What does it say when a child rapist is painted as the victim?

[Content note: child sexual abuse, rape culture]

There are many, many horrifying aspects to this case recently heard in the Napier District Court, of a 17-year-old who repeatedly raped a 5-year-old girl then waited six months to confess to his pastor and a further two months to confess to the police.

There’s the fact his lawyer is repeatedly quoted calling him “courageous”. There’s the fact he’ll only serve 4.5 years in prison, which works out to about 11 months per rape. Or the fact the judge said there were “no aggravating features” and even the prosecuting lawyer noted that she “didn’t need medical attention” as though trauma is only real when it’s physically damaging. Or the fact that the defence lawyer blames ~The Internet~ for the rapist’s “distorted” views about sex and not his closed religious community (because anti-sex religious movements never propagate distorted views of sex.)

Or the fact that right there is an article depicting a bunch of men basically agreeing that the rape of a 5-year-old girl isn’t really that big a deal as long as (six months later) you grow a conscience.

But beyond this case, the worst part is this, where – seriously – the defence lawyer is trying to make his client sound more sympathetic by emphasising just how little the justice system could do if he didn’t confess:

He had advised the teen that the Crown would face obstacles in securing convictions against him if it was years before the victim complained, as it would be just a case of “one person’s word against another’s”.

That’s right. Because if the little girl in this case grew up and one day needed to tell someone what had happened, needed the man who raped her five times to answer for his crimes, defence lawyer Bill Calver knows full well that in all likelihood, nothing would happen. And a man who raped a child five times would walk free.

Of course, because he was so courageous in coming forward, he’ll just walk free in 4.5 years – or less – instead. At the latest, he will be out at age 23. Maybe it doesn’t feel this way to him now, but that’s nothing in the grand scheme of your whole life (says the wise and ancient 31-year-old).

It’s unbelievable. And yet so unsurprising.

This is what we mean when we talk about rape culture. We mean the constant downplaying of even the most heinous, deliberate assaults by any excuse necessary. We mean the “common knowledge” that even repeatedly raping a child carries very little consequence – for the rapist. We mean the media’s framing of a story – the courageous rapist, the invisible survivor – which tells survivors, and every woman, that their hurt doesn’t matter and their word isn’t good enough and their rapes won’t be taken seriously.

This is why we’re so angry.

Not the war on men you’re looking for

It’s headline news: Labour supports re-starting a Law Commission review initiated by Simon Power to investigate possible changes in our judicial system including the option of adopting an inquisitorial approach in cases of sexual violence. Shocking stuff!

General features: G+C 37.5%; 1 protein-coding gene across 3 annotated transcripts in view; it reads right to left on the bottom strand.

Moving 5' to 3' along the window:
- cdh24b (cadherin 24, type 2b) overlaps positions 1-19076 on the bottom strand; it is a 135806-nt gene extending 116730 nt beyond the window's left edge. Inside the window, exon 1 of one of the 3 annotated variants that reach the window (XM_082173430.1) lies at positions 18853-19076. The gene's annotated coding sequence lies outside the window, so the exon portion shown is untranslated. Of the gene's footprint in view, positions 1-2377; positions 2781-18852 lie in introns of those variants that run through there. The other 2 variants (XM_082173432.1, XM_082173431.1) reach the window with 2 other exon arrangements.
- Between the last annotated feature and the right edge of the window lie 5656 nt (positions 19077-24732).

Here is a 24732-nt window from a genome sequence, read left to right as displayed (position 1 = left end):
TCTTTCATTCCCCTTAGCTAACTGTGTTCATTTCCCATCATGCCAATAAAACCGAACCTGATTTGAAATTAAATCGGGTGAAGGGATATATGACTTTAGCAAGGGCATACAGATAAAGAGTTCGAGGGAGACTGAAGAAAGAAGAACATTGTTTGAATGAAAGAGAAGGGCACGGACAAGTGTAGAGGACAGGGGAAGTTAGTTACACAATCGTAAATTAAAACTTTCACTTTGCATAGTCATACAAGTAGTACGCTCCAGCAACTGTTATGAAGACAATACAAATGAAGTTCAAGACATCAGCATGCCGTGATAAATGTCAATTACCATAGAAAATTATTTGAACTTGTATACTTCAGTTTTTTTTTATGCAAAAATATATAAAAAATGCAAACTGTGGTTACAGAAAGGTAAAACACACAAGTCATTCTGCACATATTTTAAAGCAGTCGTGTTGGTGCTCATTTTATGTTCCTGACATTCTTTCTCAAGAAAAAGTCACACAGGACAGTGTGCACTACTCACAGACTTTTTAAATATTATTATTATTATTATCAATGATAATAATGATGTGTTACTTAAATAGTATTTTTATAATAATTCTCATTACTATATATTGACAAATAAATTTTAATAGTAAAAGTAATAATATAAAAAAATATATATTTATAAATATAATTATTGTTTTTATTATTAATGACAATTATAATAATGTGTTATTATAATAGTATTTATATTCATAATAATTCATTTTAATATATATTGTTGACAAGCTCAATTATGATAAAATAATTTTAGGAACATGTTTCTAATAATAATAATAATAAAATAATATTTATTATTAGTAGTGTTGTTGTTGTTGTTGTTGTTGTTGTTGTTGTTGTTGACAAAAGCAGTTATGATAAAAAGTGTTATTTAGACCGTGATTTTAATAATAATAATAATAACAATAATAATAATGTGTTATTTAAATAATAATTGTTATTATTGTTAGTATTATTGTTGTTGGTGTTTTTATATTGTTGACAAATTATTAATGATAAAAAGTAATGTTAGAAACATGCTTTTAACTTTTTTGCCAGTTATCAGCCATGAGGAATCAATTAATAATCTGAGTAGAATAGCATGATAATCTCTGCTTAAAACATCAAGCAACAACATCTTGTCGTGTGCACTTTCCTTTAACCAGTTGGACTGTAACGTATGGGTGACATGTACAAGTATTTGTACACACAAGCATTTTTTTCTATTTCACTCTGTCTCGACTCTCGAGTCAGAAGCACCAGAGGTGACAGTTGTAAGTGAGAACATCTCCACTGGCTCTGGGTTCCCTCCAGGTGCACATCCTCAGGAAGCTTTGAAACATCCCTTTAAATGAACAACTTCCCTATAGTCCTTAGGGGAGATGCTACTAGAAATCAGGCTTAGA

Hang on, why is that headline news? Because the Herald and David Farrar have chosen to spin this story into a tale of Labour’s continued War On Men.

Tom Scott has helpfully illustrated the debate with a cartoon in which the personification of Justice is clearly asking for it with her slutty attire and manhating ways.

There are so many things I want to say but just can’t find the words for. The statistics are all out there: the utter everyday common-ness of sexual assault. The under-reporting. The horrifyingly low level of prosecutions, much less convictions. The trauma and pain that survivors go through on a routine basis just to get a smidgen of justice.

All I can really focus on are these two incredibly ignorant statements from DPF’s hysterical little post:

Bear in mind that even if you are married to them, that is not proof [of consent].

If it is what you say vs what they say, you will lose.

And all day today, I’ve seen men on Twitter and Facebook say things like “if this happens men will be afraid to be in a room with a woman without a witness!” or “what if my ex suddenly decides to attack me with a false accusation?” or “how can I possibly prove my innocence when it’s their word against mine?”

Here’s the thing, men. If those ideas horrify you, you need to understand one thing: that’s how women feel all the time. These are the thoughts we’re already having. The reality is that somewhere between 1 in 3 and 1 in 4 women will experience sexual violence in her lifetime – and that’s an overall statistic, because it’s far higher for women of colour, for example.

I can appreciate that when the only version of this story you hear is the David Farrar “Labour will murder everything you hold dear” spin, you might start to get worried, and you might decide to completely ignore the realities of how our justice system treats sexual violence (9% estimated reporting rate, 13% conviction rate, awesome!).

But the only thing Labour is guilty of is considering an expert, independent review of our justice system. That’s all.

On the other hand, after a day of reading awful, heartless comments like “this is just about protecting victims’ feelings” I have to say this. If it were the radical man-hating straw-feminist outrage that the Herald and DPF are trying to sell you, you know what? It’s about damn time that the people who commit sexual assault are held to account for their actions, and far beyond time that we stopped persecuting their victims by putting them in the impossible situation of proving they never consented.

(Hat-tip to DawgBelly: 1, 2)